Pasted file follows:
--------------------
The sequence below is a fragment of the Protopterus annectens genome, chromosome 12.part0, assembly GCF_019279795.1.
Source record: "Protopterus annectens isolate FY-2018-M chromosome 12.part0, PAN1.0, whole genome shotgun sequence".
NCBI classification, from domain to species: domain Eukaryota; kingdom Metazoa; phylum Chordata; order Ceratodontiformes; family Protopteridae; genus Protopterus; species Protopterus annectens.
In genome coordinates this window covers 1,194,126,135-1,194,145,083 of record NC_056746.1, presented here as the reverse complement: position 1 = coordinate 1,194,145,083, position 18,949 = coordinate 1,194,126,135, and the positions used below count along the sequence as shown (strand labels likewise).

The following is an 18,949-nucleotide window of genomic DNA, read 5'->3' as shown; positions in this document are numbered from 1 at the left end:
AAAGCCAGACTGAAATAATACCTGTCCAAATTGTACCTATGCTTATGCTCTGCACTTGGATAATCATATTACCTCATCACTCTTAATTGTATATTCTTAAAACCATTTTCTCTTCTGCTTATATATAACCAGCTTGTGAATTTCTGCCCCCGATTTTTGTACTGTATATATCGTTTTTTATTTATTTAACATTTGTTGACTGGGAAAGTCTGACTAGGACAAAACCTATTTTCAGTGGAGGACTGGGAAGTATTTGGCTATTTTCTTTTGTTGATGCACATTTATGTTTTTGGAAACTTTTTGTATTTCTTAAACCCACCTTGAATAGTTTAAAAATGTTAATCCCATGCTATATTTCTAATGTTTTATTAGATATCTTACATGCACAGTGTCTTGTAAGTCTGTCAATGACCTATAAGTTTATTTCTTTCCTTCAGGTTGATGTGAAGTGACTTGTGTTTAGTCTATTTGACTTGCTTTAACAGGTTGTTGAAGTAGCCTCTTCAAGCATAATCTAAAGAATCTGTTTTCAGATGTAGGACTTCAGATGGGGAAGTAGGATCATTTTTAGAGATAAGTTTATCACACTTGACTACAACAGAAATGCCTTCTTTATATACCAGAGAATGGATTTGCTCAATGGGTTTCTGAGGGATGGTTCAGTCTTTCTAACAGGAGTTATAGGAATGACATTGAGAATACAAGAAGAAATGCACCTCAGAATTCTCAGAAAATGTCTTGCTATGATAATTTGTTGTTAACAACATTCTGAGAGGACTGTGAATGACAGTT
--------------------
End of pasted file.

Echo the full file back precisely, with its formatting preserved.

The sequence below is a fragment of the Protopterus annectens genome, chromosome 12.part0, assembly GCF_019279795.1.
Source record: "Protopterus annectens isolate FY-2018-M chromosome 12.part0, PAN1.0, whole genome shotgun sequence".
NCBI classification, from domain to species: domain Eukaryota; kingdom Metazoa; phylum Chordata; order Ceratodontiformes; family Protopteridae; genus Protopterus; species Protopterus annectens.
In genome coordinates this window covers 1,194,126,135-1,194,145,083 of record NC_056746.1, presented here as the reverse complement: position 1 = coordinate 1,194,145,083, position 18,949 = coordinate 1,194,126,135, and the positions used below count along the sequence as shown (strand labels likewise).

The following is an 18,949-nucleotide window of genomic DNA, read 5'->3' as shown; positions in this document are numbered from 1 at the left end:
AAAGCCAGACTGAAATAATACCTGTCCAAATTGTACCTATGCTTATGCTCTGCACTTGGATAATCATATTACCTCATCACTCTTAATTGTATATTCTTAAAACCATTTTCTCTTCTGCTTATATATAACCAGCTTGTGAATTTCTGCCCCCGATTTTTGTACTGTATATATCGTTTTTTATTTATTTAACATTTGTTGACTGGGAAAGTCTGACTAGGACAAAACCTATTTTCAGTGGAGGACTGGGAAGTATTTGGCTATTTTCTTTTGTTGATGCACATTTATGTTTTTGGAAACTTTTTGTATTTCTTAAACCCACCTTGAATAGTTTAAAAATGTTAATCCCATGCTATATTTCTAATGTTTTATTAGATATCTTACATGCACAGTGTCTTGTAAGTCTGTCAATGACCTATAAGTTTATTTCTTTCCTTCAGGTTGATGTGAAGTGACTTGTGTTTAGTCTATTTGACTTGCTTTAACAGGTTGTTGAAGTAGCCTCTTCAAGCATAATCTAAAGAATCTGTTTTCAGATGTAGGACTTCAGATGGGGAAGTAGGATCATTTTTAGAGATAAGTTTATCACACTTGACTACAACAGAAATGCCTTCTTTATATACCAGAGAATGGATTTGCTCAATGGGTTTCTGAGGGATGGTTCAGTCTTTCTAACAGGAGTTATAGGAATGACATTGAGAATACAAGAAGAAATGCACCTCAGAATTCTCAGAAAATGTCTTGCTATGATAATTTGTTGTTAACAACATTCTGAGAGGACTGTGAATGACAGTT